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Medical Gap

If you receive doctors' services in hospital as a private patient, Medicare will usually cover 75% of the Medicare Benefit Schedule fee for doctors' charges and your health insurance will usually cover the remaining 25% of that schedule fee. In effect, you will usually be covered for 100% of the Medicare Benefit Schedule fee.

The Medicare Benefit Schedule fee (MBS fee) is determined by the Government and is the basis on which Medicare and health funds calculate your benefits. Many argue that this schedule has been inadequately indexed and now fails to accommodate increases in medical service providers expenses, in particular Medical Indemnity Insurance's. As a result, your doctor or specialist may charge more than the Scheduled fee.

'Medical gap' is the expression commonly given to the scenario where doctors charge in excess of the MBS fee. A patient may experience 'out of pocket expenses' when the fees charged by doctors for medical services in hospital exceed the combined Medicare and health insurance benefit.

What is the Medical Gap Scheme?

Medical Gap Scheme is designed to assist you financially when you need private treatment, adding further value to your medical insurance.

The Medical Gap occurs when a doctor charges a fee higher than the Medicare Benefit Schedule (MBS) - the MBS is a listing (or schedule) of the Medicare services subsidized by the Australian Government.

How to avoid paying the Medical Gap

If you require a medical procedure, speak with your doctor prior to treatment and ask if they participate in your funds Medical Gap cover scheme. The doctor has 3 options:

1.    Participate in 'No Gap' cover - no extra out-of-pocket expenses for you

If your doctor agrees to participate in a ‘No Gap’ scheme. You will have no gap (out of pocket) payment to make to the doctor. This is because the doctor has accepted the terms of the ‘No Gap’ scheme offered by your health fund.

2.    Participate in Known Gap cover - capped out-of-pocket expenses for you

If your doctor agrees to participate in a ‘Known Gap’ scheme, you will be charged a known gap for each* procedure that the doctor performs.

The doctor must provide you with details of the out of pocket expense in writing prior to the procedure, this is referred to as “informed financial consent”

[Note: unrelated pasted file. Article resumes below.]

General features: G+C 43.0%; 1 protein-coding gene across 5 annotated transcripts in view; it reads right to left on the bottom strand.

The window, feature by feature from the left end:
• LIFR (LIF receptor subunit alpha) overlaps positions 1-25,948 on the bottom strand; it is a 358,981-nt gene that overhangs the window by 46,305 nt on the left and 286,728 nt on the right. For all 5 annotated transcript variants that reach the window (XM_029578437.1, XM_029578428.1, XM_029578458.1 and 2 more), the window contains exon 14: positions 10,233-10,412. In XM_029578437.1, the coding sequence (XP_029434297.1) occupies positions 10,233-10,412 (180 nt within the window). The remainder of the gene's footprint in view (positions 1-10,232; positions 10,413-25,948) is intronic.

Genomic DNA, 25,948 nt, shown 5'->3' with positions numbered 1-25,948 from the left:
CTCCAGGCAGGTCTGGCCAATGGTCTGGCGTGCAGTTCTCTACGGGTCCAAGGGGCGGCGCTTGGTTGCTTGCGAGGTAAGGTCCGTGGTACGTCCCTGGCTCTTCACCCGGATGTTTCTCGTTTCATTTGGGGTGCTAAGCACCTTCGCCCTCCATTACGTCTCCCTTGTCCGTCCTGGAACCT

* N.B. It should be known that the doctor is entitled to charge a ‘Known Gap’ for each additional procedure (item number) that is necessary whilst performing a procedure or surgery.

3.    Not participate in Gap cover - you will incur all out-of-pocket expenses

If your doctor chooses not to participate in any form of Gap cover, you will incur all costs that are charged over the MBS scheduled fee. 

All health funds now offer gap cover

On the introduction of legislation for the Federal Government Rebate on private health insurance, great incentive was given to funds to introduce no gap or known gap products.

The amended legislation allowed health funds to offer their members the rebate in the form of a reduced premium on the condition that the fund offered at least one no or known gap health insurance product.

As a result, all funds now offer some form of gap cover. Gap cover is usually incorporated into a funds hospital cover. However it may not be available on every hospital cover provided by a health fund.

The Government does not set Doctors' fees, they are free to charge whatever they feel is appropriate. It is also up to the Doctor on a case-by-case basis whether they choose to participate with your health fund's gap cover arrangement. They can decide to opt-in or opt-out with participation of a health funds gap cover scheme at any time. You should also ask your Doctor about any other Doctors who are involved on your care (for example assistant surgeons, anaesthetists) and what their charges will be.

It is important to contact your health fund and doctor before admission to hospital to determine if you may be required to pay any out-of-pocket expenses. You may wish to ask your GP to refer you to a specialist who offers no gap, or a known gap, for the medical services he/she provides in hospital. If you are dissatisfied with the indicative costs you may incur, consider asking your GP to refer you to an alternative specialist.

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